It’s time to determine where your company is—and where it needs to be—on the technology maturity curve.
Without a strong technological backbone, no organization is going to go far in today’s business world. In fact, it’s hard to imagine a company these days that hasn’t made at least some progress on the path to digital transformation.
“Today, no company can make, deliver or market its product efficiently without technology,” M+W Group’s Stephenie Stone writes in Forbes. “Companies that adapt quickly to new technologies gain a foothold on the market. But companies that wait for a second or third wave stay at the back of the pack and never get the leading edge.”
Access to Better Information, Please
Through its ongoing field research, FMI has pinpointed some clear E&C technology adoption trends. When investing in field technology, 58% of E&C companies are looking for improved access to project data/information, 57% want to improve project productivity, and 56% are looking for better project data/information accuracy.
According to 23% of companies, the most common time stealer was poor communication among project stakeholders. With 48% of all rework caused by poor data and miscommunication, the need for effective communication and easily accessible project data is critical at every stage of the construction life cycle. With time spent on non-optimal activities costing the industry more than $177 billion annually, technology can help companies streamline project coordination, interact with external stakeholders, organize job sites and gain faster access to project data.
Providing construction teams with better access to project information and the ability to capture data from the field more accurately not only has short-term benefits, but also will benefit the contractor/owner relationship and reduce long-term costs. The problem is that over 15% of construction leaders don’t know whether or not they have software in place—including programs for project financials, project management, safety risk management and equipment management.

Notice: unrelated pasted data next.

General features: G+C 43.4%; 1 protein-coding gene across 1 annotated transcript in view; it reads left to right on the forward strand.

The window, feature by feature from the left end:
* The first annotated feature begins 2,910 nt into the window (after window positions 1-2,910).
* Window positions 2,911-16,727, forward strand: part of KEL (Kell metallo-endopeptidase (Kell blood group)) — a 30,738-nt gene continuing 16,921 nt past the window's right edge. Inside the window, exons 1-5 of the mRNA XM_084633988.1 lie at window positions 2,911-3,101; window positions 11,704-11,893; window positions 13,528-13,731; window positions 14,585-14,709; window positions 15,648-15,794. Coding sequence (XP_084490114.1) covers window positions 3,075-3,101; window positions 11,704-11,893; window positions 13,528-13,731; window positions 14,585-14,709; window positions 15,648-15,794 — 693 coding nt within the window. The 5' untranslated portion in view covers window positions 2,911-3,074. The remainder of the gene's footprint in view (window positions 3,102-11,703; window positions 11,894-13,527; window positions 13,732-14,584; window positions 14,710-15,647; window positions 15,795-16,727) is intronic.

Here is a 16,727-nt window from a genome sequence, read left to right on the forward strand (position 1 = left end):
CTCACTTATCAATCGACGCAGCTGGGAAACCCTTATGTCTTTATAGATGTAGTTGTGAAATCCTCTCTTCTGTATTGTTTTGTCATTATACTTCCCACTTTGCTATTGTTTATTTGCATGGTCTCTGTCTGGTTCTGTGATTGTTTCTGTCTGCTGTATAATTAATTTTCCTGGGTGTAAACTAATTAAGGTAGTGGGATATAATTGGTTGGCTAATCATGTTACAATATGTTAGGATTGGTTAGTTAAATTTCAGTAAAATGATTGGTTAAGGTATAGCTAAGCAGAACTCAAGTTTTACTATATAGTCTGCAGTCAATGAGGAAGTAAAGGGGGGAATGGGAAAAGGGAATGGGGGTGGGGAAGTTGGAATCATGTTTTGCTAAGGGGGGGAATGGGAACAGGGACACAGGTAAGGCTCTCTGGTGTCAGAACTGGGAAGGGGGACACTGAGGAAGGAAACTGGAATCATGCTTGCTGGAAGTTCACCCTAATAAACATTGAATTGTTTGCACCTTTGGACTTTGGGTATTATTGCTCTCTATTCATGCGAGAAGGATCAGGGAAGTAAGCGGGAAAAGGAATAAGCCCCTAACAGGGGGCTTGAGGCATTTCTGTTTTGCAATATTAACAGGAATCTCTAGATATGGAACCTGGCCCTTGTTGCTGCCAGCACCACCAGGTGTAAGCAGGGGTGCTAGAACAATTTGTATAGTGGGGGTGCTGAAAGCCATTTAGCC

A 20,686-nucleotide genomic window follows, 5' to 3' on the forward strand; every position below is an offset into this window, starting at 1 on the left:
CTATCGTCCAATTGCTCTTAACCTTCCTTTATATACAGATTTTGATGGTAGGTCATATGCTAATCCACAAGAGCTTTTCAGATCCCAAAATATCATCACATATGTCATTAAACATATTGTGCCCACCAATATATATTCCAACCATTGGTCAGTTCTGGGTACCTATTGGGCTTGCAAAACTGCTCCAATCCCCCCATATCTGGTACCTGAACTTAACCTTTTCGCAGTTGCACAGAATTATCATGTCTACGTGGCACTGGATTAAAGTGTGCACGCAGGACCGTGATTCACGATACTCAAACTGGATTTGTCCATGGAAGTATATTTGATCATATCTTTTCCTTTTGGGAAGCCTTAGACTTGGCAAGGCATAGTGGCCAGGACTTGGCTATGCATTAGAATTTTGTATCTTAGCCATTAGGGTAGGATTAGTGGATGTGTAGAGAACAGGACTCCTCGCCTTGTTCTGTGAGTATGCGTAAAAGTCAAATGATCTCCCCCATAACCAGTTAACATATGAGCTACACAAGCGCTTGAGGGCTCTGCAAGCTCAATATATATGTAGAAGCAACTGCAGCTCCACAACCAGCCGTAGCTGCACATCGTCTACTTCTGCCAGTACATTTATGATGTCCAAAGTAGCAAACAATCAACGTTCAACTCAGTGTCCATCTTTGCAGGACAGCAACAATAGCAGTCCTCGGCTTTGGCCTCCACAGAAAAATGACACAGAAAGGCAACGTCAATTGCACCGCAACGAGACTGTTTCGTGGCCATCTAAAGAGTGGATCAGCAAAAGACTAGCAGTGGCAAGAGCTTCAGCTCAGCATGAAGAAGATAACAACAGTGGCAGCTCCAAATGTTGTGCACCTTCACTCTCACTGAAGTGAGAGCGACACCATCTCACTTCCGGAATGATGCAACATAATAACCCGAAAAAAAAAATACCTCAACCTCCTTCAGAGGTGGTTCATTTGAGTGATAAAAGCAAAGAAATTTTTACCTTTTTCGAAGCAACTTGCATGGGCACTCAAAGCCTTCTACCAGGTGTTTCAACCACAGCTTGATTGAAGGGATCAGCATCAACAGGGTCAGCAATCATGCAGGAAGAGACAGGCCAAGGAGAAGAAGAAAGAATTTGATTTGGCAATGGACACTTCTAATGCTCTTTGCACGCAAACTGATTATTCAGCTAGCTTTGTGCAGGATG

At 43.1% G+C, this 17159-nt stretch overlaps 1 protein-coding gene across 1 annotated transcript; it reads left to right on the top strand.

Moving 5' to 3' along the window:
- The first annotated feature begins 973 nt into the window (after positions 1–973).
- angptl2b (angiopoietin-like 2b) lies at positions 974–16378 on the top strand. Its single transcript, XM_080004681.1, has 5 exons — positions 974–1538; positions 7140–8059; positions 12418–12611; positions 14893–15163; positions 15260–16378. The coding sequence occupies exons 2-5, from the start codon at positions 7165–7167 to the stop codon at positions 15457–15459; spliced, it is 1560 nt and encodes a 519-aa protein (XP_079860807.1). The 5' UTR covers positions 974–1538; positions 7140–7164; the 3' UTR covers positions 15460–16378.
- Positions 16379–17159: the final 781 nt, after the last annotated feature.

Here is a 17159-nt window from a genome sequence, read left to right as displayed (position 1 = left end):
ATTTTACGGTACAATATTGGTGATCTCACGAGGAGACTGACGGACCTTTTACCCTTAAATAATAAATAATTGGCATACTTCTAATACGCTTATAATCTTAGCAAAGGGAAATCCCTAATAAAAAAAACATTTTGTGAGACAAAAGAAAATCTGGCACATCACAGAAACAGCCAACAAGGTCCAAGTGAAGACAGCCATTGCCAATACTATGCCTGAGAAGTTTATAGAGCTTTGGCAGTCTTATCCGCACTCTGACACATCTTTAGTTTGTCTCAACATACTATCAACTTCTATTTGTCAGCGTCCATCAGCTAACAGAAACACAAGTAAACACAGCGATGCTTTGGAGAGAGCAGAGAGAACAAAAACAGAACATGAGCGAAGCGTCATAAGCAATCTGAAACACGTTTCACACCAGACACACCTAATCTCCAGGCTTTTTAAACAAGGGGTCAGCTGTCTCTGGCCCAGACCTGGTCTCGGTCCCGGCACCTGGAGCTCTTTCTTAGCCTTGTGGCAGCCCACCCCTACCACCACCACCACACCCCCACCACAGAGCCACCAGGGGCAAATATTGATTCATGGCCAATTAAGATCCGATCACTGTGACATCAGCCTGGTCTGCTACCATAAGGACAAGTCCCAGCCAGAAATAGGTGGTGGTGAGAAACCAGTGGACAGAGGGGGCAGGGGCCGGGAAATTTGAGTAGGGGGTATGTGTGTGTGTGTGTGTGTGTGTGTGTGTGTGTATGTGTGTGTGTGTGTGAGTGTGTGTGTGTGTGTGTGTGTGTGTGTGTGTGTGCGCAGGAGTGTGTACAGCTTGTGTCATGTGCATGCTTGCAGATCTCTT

As the construction industry continues on its path toward digital transformation, those who adopt equipment management and field labor management programs now can take advantage of a timely opportunity to get ahead of the curve.
Finding Your Place on the Curve
Assessments of an organization’s ability to continuously improve in a particular discipline, maturity curves help create “good” peer pressure for companies that want to compare themselves not only to their competitors but also to companies that are outside of the E&C industry.
The technology maturity model, for example, helps firms better understand how far they’ve come, how far they have to go, and whether they are lagging or leading on the technology front. For E&C, the technology maturity curve helps define clear, industry-oriented positioning with technology as an enabling capability or differentiator that companies can use to guide their tech road map and future strategic direction. Without this guidance, the investment in and usage of technology become a guessing game as companies scramble to keep up with the latest and greatest options.
Using a framework that helps them determine where they stand on the path to digital transformation—which includes the actual tech investments plus establishing strong information technology infrastructures, training programs and IT support structures—companies can more effectively set and achieve both short- and long-term success goals. These companies can also improve their communications, gain efficiencies, better leverage their efficiencies, explore new markets, improve productivity and, ultimately, enhance their bottom lines.
The Value of Technology